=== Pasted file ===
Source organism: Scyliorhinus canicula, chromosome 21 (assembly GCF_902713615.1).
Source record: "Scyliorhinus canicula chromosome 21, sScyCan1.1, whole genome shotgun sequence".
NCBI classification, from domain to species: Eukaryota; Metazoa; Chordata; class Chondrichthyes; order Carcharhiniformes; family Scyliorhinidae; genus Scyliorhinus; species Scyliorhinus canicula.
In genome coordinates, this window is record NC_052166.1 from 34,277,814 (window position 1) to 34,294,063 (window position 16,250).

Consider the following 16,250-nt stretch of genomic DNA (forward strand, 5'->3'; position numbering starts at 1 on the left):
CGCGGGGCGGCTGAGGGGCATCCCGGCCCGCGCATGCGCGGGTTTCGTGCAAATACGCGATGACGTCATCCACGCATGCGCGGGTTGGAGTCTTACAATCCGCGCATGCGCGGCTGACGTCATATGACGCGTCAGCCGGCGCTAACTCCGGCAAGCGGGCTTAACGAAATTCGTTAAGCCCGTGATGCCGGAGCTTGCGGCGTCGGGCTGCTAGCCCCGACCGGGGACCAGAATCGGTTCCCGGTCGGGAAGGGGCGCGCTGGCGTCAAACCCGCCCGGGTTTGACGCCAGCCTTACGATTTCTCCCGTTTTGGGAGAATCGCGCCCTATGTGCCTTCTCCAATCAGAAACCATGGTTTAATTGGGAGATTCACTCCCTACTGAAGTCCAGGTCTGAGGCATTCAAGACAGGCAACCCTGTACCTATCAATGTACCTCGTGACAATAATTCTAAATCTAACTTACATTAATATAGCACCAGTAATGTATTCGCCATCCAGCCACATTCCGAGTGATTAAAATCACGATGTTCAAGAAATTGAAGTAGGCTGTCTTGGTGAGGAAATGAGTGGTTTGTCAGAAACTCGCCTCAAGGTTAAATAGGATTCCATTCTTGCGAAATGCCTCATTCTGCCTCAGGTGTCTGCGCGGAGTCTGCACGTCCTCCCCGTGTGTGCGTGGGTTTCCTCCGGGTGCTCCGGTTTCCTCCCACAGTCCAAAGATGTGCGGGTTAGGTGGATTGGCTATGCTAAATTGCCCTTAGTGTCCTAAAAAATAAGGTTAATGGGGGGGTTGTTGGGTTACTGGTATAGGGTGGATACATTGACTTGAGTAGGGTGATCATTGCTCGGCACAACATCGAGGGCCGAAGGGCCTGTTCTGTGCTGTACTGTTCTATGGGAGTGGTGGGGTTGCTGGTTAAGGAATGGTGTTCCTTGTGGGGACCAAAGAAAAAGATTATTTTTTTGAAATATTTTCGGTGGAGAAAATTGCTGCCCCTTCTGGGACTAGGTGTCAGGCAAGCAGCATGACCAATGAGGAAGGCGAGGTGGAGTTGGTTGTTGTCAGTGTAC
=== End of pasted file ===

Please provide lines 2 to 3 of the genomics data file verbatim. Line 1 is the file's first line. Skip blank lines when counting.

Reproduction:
Source record: "Scyliorhinus canicula chromosome 21, sScyCan1.1, whole genome shotgun sequence".
NCBI classification, from domain to species: Eukaryota; Metazoa; Chordata; class Chondrichthyes; order Carcharhiniformes; family Scyliorhinidae; genus Scyliorhinus; species Scyliorhinus canicula.